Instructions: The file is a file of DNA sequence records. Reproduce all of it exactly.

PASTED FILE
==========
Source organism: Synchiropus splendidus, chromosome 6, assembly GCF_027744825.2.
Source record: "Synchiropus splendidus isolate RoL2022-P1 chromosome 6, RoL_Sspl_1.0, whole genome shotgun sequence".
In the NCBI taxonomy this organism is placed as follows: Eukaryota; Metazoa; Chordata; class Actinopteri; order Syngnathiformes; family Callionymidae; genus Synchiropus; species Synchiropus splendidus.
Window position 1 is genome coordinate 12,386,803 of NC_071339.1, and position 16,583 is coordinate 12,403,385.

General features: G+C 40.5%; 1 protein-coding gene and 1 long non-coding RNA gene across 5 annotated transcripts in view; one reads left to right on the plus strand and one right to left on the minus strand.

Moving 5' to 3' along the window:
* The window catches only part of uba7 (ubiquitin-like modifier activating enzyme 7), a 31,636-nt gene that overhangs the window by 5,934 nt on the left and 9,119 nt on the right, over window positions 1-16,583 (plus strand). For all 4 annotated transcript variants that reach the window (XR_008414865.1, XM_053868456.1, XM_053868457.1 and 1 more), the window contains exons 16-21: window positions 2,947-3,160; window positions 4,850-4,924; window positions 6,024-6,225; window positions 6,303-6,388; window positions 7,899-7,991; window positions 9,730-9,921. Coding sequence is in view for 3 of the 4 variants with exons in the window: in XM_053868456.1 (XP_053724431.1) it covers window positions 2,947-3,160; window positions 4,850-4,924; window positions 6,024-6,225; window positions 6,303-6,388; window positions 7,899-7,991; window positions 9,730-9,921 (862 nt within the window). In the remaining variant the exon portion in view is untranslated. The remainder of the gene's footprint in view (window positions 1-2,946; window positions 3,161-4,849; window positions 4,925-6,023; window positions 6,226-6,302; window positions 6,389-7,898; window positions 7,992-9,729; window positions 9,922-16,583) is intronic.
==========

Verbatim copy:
Source organism: Synchiropus splendidus, chromosome 6, assembly GCF_027744825.2.
Source record: "Synchiropus splendidus isolate RoL2022-P1 chromosome 6, RoL_Sspl_1.0, whole genome shotgun sequence".
In the NCBI taxonomy this organism is placed as follows: Eukaryota; Metazoa; Chordata; class Actinopteri; order Syngnathiformes; family Callionymidae; genus Synchiropus; species Synchiropus splendidus.
Window position 1 is genome coordinate 12,386,803 of NC_071339.1, and position 16,583 is coordinate 12,403,385.

General features: G+C 40.5%; 1 protein-coding gene and 1 long non-coding RNA gene across 5 annotated transcripts in view; one reads left to right on the plus strand and one right to left on the minus strand.

Moving 5' to 3' along the window:
* The window catches only part of uba7 (ubiquitin-like modifier activating enzyme 7), a 31,636-nt gene that overhangs the window by 5,934 nt on the left and 9,119 nt on the right, over window positions 1-16,583 (plus strand). For all 4 annotated transcript variants that reach the window (XR_008414865.1, XM_053868456.1, XM_053868457.1 and 1 more), the window contains exons 16-21: window positions 2,947-3,160; window positions 4,850-4,924; window positions 6,024-6,225; window positions 6,303-6,388; window positions 7,899-7,991; window positions 9,730-9,921. Coding sequence is in view for 3 of the 4 variants with exons in the window: in XM_053868456.1 (XP_053724431.1) it covers window positions 2,947-3,160; window positions 4,850-4,924; window positions 6,024-6,225; window positions 6,303-6,388; window positions 7,899-7,991; window positions 9,730-9,921 (862 nt within the window). In the remaining variant the exon portion in view is untranslated. The remainder of the gene's footprint in view (window positions 1-2,946; window positions 3,161-4,849; window positions 4,925-6,023; window positions 6,226-6,302; window positions 6,389-7,898; window positions 7,992-9,729; window positions 9,922-16,583) is intronic.